The purpose of this work was to develop and evaluate the accuracy of several predictive models of variation in tumor volume throughout the course of radiation therapy.
Nineteen patients with oropharyngeal cancers were imaged daily with CT-on-rails for image-guided alignment per an institutional protocol. The daily volumes of 35 tumors in these 19 patients were determined and used to generate (1) a linear model in which tumor volume changed at a constant rate, (2) a general linear model that utilized the power fit relationship between the daily and initial tumor volumes, and (3) a functional general linear model that identified and exploited the primary modes of variation between time series describing the changing tumor volumes. Primary and nodal tumor volumes were examined separately. The accuracy of these models in predicting daily tumor volumes were compared with those of static and linear reference models using leave-one-out cross-validation.
In predicting the daily volume of primary tumors, the general linear model and the functional general linear model were more accurate than the static reference model by 9.9% (range: −11.6%–23.8%) and 14.6% (range: −7.3%–27.5%), respectively, and were more accurate than the linear reference model by 14.2% (range: −6.8%–40.3%) and 13.1% (range: −1.5%–52.5%), respectively. In predicting the daily volume of nodal tumors, only the 14.4% (range: −11.1%–20.5%) improvement in accuracy of the functional general linear model compared to the static reference model was statistically significant.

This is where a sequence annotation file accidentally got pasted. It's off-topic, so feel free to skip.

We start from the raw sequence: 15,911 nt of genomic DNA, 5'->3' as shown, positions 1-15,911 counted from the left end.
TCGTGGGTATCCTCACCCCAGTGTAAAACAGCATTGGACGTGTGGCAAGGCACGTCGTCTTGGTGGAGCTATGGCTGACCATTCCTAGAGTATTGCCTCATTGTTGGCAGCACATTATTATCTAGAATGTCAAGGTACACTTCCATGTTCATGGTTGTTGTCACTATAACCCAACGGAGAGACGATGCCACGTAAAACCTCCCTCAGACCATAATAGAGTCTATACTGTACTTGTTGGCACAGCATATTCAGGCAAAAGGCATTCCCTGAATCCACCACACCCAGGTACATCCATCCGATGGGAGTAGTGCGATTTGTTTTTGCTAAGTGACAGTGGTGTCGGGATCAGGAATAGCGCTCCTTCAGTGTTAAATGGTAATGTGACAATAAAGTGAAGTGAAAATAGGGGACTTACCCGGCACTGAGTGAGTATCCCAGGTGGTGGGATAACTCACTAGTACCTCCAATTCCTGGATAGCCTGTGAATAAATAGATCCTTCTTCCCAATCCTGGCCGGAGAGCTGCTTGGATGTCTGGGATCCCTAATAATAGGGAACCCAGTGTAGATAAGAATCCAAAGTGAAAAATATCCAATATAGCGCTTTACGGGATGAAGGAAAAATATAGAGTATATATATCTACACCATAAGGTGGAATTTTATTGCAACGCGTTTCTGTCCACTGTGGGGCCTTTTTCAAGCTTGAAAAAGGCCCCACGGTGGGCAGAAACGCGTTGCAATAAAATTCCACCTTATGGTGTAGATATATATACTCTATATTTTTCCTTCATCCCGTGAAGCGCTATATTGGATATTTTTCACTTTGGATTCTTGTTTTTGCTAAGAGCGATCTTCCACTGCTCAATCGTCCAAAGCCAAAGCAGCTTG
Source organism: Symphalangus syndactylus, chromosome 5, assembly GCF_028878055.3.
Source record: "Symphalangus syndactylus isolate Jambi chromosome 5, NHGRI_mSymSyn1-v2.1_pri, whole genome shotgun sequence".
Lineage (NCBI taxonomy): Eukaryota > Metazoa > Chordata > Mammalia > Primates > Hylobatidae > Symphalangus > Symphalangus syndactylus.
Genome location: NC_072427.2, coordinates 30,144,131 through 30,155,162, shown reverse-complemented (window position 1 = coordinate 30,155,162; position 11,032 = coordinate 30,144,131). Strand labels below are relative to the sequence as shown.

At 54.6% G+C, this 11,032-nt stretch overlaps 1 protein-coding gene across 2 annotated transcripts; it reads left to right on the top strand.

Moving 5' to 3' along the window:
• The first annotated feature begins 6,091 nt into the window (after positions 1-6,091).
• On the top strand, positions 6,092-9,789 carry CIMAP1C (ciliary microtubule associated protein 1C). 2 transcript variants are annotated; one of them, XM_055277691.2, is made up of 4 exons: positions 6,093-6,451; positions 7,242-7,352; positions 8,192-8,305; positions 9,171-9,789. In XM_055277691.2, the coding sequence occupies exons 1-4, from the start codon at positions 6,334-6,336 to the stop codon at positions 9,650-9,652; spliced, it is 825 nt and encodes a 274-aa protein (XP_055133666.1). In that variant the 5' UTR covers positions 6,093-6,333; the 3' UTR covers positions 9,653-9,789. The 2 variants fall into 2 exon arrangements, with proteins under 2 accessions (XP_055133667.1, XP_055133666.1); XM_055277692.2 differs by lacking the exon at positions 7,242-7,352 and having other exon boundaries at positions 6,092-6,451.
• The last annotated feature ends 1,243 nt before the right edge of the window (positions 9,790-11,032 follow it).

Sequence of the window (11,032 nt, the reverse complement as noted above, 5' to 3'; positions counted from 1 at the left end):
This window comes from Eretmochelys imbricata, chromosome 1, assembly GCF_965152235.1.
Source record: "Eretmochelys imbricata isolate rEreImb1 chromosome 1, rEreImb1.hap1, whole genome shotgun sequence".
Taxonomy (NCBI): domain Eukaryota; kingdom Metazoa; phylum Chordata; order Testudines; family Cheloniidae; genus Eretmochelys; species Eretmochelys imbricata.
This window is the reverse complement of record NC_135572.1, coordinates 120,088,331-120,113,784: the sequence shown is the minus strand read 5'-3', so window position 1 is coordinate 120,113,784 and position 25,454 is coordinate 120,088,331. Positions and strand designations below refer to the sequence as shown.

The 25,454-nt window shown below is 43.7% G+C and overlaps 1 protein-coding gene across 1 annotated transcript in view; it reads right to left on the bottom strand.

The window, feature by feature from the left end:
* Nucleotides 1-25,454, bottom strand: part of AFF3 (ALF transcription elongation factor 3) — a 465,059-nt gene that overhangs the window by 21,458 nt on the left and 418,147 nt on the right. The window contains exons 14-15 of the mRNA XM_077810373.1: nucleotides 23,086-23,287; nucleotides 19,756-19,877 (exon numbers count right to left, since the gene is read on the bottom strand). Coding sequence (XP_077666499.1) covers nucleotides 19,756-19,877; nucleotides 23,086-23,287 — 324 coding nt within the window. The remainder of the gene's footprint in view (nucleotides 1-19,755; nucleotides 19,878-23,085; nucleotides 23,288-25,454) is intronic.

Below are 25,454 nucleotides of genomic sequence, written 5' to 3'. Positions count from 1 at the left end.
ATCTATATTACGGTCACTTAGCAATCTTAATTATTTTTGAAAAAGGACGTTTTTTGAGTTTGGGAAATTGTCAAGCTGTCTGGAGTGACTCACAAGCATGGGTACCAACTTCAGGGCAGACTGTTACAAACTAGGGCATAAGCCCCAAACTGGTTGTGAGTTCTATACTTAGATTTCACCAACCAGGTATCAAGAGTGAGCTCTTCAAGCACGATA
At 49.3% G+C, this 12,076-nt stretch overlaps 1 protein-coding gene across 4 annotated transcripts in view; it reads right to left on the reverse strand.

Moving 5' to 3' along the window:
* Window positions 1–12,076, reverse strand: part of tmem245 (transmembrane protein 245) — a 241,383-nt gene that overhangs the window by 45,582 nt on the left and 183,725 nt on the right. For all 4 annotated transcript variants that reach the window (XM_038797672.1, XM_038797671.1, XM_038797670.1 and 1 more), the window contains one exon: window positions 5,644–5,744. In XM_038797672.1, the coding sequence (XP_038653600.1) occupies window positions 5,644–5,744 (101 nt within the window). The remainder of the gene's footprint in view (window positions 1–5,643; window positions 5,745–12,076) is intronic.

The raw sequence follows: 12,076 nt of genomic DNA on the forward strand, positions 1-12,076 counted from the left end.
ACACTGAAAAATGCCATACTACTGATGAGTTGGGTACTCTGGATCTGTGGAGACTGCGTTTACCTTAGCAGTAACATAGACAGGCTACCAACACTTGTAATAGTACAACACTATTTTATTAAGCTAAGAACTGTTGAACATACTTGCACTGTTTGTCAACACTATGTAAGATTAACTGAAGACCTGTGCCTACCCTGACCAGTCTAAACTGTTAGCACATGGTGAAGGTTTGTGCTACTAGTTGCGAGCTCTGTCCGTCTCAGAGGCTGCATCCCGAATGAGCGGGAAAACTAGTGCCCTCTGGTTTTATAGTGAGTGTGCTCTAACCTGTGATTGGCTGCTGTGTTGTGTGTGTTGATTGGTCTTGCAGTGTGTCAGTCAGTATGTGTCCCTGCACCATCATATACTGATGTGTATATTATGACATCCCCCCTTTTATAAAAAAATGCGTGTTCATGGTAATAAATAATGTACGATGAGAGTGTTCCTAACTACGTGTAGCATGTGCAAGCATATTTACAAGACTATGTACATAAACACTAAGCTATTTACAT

A general linear model and a functional general linear model trained on data from a small population of patients can predict the primary tumor volume throughout the course of radiation therapy with greater accuracy than standard reference models. These more accurate models may increase the prognostic value of information about the tumor garnered from pretreatment computed tomography images and facilitate improved treatment management.
The authors thank Jinzhong Yang, Ph.D., and Joy Zhang, Ph.D., for computational support of this work and Kathryn Carnes for editing this paper. The authors also acknowledge financial support from the American Legion Auxiliary and the University of Texas Graduate School of Biomedical Sciences at Houston.
II.A. Patient population and target volumes
II.B. Deformable image registration
II.C. GTV volume models
II.C.1. LinearMedian model
II.C.2. General linear model (GLM)
II.C.3. Functional general linear model (functional GLM)
II.C.4. Static and linear−1.8% reference models
II.D. Evaluation of prediction accuracy with leave-one-out cross-validation
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